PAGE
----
The Silver City of the Second Age. Located on the island of Koste, Atlantis covered approximately 30 square miles at its maximum extent. At its peak, around 300 PCE, Atlantis was home to over one thousand thousand residents. In its time, Atlantis was known for its fine metalwork, accurate orreries, and the development of human-powered flight. Today, it is known mainly for sinking.


Established in 2822 PCE by Calas Teref, Atlantis represents the earliest example of the planned community. Most of the island was cleared and devoted to agriculture, while the city was located in the geographical center of the island atop an underground aquifer. This was the source of the Atlanteans' water for the first three hundred years of the city's existence, until a simple desalinization method was developed by Augene Tensa and the undercity was hollowed out for transportation routes.

Atlanteans enjoyed the benefits of an extremely sophisticated water control system, as well as a civic obsession with sanitation. One legend jokes that Atlantis was flooded because everyone in the city had decided to bathe on the same night. The truth is more sinister.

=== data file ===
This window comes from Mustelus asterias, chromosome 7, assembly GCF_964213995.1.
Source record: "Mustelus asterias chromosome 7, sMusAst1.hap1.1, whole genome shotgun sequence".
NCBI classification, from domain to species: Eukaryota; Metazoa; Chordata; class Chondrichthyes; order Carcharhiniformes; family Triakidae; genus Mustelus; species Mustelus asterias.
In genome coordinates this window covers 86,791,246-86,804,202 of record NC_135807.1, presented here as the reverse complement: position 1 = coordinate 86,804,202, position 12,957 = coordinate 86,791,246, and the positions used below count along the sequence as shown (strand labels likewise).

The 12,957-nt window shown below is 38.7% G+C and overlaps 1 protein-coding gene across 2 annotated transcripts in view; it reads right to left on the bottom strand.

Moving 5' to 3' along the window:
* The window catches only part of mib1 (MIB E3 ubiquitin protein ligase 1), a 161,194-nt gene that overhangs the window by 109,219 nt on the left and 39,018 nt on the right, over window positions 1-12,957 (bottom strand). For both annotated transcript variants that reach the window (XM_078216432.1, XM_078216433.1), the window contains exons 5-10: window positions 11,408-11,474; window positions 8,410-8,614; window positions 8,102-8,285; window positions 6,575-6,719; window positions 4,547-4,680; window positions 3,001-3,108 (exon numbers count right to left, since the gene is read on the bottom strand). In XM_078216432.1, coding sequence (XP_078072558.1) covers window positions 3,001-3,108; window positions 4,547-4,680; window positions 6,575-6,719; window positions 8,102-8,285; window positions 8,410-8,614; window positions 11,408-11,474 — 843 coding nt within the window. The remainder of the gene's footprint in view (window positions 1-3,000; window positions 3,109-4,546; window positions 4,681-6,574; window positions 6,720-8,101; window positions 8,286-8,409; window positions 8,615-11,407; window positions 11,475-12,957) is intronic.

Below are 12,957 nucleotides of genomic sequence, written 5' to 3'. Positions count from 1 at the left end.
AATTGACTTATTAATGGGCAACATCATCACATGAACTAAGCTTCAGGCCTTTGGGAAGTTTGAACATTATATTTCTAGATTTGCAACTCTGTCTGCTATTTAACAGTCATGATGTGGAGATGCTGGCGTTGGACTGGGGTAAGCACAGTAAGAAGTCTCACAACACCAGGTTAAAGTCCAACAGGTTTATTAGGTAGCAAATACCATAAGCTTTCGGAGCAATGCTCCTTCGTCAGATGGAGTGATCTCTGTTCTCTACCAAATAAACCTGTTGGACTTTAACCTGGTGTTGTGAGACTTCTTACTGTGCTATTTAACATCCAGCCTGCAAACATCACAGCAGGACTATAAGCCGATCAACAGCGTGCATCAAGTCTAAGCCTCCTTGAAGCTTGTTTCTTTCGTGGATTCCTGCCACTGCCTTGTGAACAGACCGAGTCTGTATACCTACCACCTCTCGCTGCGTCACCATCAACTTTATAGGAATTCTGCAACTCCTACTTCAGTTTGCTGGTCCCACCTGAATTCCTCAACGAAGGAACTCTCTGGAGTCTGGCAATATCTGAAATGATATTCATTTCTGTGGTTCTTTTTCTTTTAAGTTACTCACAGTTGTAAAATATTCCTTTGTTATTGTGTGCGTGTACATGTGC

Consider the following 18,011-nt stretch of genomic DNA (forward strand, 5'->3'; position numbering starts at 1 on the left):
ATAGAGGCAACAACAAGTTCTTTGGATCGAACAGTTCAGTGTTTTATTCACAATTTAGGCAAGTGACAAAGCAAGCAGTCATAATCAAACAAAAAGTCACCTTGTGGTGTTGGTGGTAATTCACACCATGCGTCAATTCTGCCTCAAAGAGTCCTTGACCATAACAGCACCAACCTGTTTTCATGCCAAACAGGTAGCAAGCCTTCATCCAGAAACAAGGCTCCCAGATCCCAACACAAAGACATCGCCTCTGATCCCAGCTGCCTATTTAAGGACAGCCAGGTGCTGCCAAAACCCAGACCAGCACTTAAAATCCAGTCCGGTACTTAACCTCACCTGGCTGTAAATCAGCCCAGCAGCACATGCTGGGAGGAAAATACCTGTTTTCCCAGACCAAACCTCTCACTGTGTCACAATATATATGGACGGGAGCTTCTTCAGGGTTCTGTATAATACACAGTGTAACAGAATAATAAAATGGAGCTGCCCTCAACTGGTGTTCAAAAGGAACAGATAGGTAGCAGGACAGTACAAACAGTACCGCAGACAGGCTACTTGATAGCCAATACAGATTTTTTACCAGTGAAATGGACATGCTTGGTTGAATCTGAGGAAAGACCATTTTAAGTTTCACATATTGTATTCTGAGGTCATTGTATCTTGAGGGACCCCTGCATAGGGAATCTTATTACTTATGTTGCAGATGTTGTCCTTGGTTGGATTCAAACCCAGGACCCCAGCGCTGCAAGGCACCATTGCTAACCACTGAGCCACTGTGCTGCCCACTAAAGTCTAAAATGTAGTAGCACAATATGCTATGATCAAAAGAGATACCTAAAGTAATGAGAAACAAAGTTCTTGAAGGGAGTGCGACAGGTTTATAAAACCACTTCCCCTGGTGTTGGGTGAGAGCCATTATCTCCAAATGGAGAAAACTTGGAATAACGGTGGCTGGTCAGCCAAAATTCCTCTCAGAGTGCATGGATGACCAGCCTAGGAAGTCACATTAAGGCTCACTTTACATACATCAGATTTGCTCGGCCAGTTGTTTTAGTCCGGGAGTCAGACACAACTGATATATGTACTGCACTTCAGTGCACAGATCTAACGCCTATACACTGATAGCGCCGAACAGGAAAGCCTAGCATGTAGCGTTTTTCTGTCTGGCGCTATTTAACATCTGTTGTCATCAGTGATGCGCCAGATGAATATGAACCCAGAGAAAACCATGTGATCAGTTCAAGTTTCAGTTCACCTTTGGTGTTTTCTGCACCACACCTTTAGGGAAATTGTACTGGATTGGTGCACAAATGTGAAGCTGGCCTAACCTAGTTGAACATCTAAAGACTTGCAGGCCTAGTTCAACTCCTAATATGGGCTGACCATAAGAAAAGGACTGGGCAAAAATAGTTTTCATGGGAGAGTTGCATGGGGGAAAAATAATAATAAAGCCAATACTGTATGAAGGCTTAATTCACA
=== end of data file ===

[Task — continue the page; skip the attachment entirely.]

Atlantis had a high migration rate both in and out during its 2500-year history. The city was a trading hub between Kush and Mu, and jade, silver, and human ivory passed through the city in great quantities. The diversity of goods was matched by the diversity of its denizens. A single evacuee ship which crashed off the Horn was, when exhumed, found to contain the bodies of natives of every continent.

The city's increasing prosperity and renown, however, masked a dark underside. As one of the most stratified civilizations in history, civil unrest was common and often brutally quashed. Slaves and the lowborn were intentionally kept chronically malnourished, and maternal and infant mortality rates approached eight in ten. A constant supply of new labor was essential for the city, and so Atlantean naval exploits often resulted in the forcible kidnap and enslavement of entire communities. Disposal of bodies became a problem in Atlantis' later years, and evidence that crematoria one hundred cubits in length began to be built in the late 280s presents a disturbing picture of classical Atlantean culture.


Many theories have been advanced explaining Atlantis' collapse. Only one is correct.

Edited by Augene Ts
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